After an early goal by Osman Sow settled any nerves, Hearts cruised through the rest of the first half, allowing Queen of the South a lot of possession without ever looking too troubled.
But such superiority was not enough for Neilson, who explained after the match that he had been dissatisfied with the spot of self-indulgence that had crept into his team’s play.
“I was a bit disappointed with the first half,” he said. “We lost our discipline. Our whole season has been built on keeping our shape and discipline, but we became a wee bit individualistic. Everyone was trying to do their own thing.
“We spoke about it at half-time. It was a wee bit better in the second half.
“It can be difficult on days like these. With the atmosphere and the build-up, everyone wants to be the guy that scores the goal or makes the killer pass.
“Today was about winning, first and foremost, because it keeps the momentum going.
“We started the game really well, but if we had got beat, it would have been flat. We did our job.”
They have done that job since day one, and Sow’s opener was reminiscent of his winning goal at Ibrox in the first game of the season. Collecting a pass from Billy King after Callum Paterson had won possession on halfway, the big Swede spun round to give himself space on the left edge of the box, then drilled home a low diagonal shot into the far corner.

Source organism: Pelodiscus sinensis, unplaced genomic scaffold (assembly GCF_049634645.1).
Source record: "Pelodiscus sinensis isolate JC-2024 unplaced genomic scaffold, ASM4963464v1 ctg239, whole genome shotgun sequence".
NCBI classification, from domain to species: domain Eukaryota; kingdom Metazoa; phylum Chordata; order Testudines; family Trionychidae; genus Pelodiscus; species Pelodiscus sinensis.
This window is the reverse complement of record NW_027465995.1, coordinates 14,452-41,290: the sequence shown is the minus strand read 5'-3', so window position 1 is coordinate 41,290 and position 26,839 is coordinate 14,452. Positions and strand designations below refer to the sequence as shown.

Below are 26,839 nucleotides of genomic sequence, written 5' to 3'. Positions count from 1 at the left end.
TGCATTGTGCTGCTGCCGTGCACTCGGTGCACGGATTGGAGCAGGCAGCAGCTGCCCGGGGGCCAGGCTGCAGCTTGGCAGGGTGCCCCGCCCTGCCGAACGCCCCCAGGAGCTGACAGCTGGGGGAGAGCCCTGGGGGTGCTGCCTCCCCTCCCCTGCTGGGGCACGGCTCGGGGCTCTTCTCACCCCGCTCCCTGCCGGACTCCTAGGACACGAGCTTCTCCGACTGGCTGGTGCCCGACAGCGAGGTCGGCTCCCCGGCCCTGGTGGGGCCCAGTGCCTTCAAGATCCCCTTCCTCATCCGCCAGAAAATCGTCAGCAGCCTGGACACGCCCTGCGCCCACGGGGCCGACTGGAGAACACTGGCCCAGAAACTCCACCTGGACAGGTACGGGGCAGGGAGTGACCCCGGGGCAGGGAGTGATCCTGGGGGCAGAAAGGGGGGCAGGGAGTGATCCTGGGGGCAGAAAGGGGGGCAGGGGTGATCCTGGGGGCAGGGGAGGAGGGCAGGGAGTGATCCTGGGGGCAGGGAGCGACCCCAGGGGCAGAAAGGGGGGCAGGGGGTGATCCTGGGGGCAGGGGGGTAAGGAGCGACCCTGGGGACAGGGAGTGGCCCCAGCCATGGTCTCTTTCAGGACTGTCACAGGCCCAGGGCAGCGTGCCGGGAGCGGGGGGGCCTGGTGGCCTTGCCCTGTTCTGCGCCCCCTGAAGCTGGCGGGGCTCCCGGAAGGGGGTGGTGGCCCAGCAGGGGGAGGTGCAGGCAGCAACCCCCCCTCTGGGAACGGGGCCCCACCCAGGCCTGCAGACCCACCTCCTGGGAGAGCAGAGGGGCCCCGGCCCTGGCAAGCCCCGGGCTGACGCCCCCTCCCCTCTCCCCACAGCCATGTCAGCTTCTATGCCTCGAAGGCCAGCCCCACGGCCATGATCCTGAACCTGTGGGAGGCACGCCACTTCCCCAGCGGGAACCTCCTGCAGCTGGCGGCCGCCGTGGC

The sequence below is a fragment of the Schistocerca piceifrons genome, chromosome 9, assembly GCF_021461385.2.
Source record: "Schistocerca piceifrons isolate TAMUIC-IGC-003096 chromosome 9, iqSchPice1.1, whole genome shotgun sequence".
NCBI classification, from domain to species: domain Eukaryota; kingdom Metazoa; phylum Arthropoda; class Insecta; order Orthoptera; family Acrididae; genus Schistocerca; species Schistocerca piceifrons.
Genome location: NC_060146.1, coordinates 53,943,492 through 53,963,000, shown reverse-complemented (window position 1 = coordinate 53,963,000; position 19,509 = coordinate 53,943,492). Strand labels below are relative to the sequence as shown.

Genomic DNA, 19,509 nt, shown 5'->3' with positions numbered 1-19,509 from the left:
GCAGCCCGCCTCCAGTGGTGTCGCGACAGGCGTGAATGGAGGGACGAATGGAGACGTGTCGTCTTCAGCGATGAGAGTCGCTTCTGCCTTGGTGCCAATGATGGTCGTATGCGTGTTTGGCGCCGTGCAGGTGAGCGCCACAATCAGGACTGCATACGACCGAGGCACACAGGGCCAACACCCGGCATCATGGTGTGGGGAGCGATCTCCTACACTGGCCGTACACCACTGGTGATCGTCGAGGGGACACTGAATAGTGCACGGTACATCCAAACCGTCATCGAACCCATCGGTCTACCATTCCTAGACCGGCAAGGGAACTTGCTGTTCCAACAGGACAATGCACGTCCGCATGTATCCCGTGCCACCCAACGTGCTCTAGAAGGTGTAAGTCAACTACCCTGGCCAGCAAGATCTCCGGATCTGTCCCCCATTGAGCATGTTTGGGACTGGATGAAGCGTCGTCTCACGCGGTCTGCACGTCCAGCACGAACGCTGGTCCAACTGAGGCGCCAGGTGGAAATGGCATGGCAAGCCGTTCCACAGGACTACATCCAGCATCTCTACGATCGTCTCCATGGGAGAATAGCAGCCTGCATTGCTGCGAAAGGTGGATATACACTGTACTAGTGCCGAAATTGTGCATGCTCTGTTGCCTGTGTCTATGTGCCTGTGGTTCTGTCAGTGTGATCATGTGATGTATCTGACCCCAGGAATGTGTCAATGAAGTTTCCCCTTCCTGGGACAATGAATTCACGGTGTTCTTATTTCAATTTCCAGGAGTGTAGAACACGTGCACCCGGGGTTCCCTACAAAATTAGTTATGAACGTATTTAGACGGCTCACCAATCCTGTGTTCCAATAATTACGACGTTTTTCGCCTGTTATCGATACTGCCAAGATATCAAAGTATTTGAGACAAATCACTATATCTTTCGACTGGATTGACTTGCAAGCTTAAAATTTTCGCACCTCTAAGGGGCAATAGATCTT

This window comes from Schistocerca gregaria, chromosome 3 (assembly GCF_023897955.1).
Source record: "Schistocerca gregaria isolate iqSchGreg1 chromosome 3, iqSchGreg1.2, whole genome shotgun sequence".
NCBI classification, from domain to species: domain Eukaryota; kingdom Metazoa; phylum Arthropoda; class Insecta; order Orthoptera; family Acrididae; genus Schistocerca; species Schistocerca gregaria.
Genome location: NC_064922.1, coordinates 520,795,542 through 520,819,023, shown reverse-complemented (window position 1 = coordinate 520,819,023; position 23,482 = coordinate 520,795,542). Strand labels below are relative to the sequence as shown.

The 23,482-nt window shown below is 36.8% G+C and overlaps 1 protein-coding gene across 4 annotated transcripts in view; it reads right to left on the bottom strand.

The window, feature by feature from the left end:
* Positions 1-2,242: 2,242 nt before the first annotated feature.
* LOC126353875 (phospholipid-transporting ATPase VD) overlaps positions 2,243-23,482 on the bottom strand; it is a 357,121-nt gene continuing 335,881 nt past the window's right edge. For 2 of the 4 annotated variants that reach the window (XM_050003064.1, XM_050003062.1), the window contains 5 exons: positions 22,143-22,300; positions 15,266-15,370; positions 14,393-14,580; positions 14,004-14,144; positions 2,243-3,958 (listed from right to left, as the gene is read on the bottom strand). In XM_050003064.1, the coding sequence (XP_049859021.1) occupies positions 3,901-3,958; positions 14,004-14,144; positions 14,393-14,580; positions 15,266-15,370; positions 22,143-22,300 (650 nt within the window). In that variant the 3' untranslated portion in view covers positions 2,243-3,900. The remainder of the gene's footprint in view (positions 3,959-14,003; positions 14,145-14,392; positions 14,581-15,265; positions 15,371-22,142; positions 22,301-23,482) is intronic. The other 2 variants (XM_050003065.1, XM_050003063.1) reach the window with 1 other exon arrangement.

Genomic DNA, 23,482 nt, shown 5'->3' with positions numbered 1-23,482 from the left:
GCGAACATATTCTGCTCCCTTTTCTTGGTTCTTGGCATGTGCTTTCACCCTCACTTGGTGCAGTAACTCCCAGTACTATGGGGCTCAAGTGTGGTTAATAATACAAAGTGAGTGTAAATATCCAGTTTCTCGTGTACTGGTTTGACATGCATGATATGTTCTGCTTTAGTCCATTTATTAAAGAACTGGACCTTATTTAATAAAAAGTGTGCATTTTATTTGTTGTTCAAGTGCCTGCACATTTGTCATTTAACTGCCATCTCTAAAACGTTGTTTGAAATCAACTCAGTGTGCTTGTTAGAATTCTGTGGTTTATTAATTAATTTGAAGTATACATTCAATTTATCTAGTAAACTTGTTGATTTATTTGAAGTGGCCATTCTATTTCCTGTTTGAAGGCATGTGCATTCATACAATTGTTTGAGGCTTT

Sow hit the sidenetting soon afterwards as Hearts tried to press home their advantage, and then was denied at point-blank range when Zander Clark stuck out a hand to block his flick from a Jamie Walker cross. Queens’ best chance of the first half came when Alim Ozturk headed narrowly past his own post and, early in the second, they looked certain to equalise when Neil Alexander could only block a Mark Miller free kick. Derek Lyle rushed in and blasted over the bar, then was thankful to realise the offside flag meant his effort would not have counted anyway,
Ozturk wrapped up the points midway through the second half with a free kick that found the corner of Clark’s net thanks to a big deflection, and after that Queens could do little but go through the motions.
Morgaro Gomis and Miguel Pallardo were once again outstanding for the champions in midfield, carrying out nearly everything asked of them with minimum fuss and maximum efficiency. Jamie Walker, arguably just ahead of those two as the club’s player of the season, was a threat whenever he got the ball close to the Queens box. But above all, those instances of selfishness excepted, this was another highly competent team performance by Hearts, who went on a lap of honour at the end. The only thing missing was the trophy, to be awarded to them on the last day of the season when they are at home to Rangers.
For fourth-placed Queens, the impact of this defeat was softened by Falkirk’s surprise loss at Dumbarton. James Fowler’s team are still a point clear of their rivals, whom they meet at Palmerston Park in a fortnight.
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